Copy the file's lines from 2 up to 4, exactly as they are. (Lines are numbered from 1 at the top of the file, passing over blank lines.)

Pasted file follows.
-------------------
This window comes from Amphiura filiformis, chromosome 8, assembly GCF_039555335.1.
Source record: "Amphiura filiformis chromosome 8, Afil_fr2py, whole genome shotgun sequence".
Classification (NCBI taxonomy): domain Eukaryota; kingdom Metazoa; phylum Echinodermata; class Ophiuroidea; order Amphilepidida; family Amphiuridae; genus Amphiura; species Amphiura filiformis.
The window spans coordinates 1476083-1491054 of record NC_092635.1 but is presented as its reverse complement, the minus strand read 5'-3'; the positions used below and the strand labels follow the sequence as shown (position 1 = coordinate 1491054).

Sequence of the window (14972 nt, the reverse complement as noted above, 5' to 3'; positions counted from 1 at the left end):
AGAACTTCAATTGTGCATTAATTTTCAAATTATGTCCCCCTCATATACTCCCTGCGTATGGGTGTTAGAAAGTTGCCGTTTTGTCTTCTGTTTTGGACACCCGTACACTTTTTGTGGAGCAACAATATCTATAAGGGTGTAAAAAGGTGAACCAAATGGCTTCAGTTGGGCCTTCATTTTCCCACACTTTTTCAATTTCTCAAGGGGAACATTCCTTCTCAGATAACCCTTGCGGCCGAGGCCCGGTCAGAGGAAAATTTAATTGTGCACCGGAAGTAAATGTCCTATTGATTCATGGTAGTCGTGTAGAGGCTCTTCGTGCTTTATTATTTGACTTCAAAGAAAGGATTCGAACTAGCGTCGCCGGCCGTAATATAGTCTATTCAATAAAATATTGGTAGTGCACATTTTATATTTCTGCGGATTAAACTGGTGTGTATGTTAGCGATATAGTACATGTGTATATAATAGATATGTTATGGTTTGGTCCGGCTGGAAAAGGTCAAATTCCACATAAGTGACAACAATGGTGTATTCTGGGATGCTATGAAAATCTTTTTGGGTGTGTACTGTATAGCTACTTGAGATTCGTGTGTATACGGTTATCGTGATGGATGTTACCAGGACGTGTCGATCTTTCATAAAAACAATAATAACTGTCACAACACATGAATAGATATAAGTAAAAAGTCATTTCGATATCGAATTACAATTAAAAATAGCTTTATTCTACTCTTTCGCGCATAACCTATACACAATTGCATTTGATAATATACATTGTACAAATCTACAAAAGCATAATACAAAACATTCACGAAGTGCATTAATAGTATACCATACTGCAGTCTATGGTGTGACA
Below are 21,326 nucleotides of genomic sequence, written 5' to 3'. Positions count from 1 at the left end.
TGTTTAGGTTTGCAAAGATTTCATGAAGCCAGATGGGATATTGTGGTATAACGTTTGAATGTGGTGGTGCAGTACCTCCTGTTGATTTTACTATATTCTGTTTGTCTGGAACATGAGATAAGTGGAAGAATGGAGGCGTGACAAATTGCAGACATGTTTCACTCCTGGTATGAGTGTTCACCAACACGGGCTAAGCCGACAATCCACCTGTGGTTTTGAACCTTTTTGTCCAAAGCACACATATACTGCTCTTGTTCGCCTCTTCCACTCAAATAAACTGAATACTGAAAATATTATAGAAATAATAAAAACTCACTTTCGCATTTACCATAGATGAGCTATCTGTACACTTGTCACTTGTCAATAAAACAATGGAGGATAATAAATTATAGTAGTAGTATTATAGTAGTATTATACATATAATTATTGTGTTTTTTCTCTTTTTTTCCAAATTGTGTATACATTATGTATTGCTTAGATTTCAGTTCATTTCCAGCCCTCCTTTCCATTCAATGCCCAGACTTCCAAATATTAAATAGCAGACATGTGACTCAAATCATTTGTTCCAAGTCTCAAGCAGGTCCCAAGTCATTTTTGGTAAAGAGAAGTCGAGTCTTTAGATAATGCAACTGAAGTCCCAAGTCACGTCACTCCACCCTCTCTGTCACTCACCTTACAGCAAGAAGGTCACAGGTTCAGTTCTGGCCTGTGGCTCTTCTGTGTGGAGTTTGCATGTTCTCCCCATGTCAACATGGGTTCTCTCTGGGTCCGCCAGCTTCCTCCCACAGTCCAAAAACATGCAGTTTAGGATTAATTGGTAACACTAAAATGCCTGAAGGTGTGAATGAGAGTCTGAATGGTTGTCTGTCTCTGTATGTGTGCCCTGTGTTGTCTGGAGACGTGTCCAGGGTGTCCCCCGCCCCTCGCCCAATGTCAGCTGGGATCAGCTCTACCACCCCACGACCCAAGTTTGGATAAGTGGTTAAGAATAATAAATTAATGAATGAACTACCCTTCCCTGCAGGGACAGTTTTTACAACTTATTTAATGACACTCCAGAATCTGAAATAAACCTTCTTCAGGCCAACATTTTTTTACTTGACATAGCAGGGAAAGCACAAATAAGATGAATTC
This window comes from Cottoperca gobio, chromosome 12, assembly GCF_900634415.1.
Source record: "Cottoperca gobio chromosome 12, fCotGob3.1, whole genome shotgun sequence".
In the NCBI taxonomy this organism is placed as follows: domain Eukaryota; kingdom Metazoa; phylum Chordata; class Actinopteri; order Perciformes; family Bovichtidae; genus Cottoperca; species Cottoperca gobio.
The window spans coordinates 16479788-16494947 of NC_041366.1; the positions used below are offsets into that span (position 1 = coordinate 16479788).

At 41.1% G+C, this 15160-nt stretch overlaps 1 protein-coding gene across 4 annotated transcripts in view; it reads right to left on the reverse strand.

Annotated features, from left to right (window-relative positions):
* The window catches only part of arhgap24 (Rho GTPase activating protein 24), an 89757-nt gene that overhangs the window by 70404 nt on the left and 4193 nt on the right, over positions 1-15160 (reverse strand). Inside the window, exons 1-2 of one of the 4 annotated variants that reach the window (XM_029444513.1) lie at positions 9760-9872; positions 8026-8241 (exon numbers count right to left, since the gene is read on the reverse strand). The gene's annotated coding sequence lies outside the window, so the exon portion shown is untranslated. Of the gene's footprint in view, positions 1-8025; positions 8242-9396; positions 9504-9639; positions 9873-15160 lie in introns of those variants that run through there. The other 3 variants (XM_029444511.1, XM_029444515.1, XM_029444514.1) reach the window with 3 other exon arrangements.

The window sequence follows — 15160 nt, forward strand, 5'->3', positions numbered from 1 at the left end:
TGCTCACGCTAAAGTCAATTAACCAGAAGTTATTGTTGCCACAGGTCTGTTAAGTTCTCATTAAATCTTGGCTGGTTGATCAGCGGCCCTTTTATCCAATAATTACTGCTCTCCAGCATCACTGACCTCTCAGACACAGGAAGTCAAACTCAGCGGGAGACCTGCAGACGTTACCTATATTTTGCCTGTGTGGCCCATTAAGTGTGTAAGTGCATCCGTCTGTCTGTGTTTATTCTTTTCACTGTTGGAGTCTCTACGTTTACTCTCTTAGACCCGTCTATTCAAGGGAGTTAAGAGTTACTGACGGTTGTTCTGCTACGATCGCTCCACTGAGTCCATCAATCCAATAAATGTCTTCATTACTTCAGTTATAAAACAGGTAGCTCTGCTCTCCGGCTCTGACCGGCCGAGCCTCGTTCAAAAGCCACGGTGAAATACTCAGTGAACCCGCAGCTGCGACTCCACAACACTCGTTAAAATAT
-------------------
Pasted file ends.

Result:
Source record: "Amphiura filiformis chromosome 8, Afil_fr2py, whole genome shotgun sequence".
Classification (NCBI taxonomy): domain Eukaryota; kingdom Metazoa; phylum Echinodermata; class Ophiuroidea; order Amphilepidida; family Amphiuridae; genus Amphiura; species Amphiura filiformis.
The window spans coordinates 1476083-1491054 of record NC_092635.1 but is presented as its reverse complement, the minus strand read 5'-3'; the positions used below and the strand labels follow the sequence as shown (position 1 = coordinate 1491054).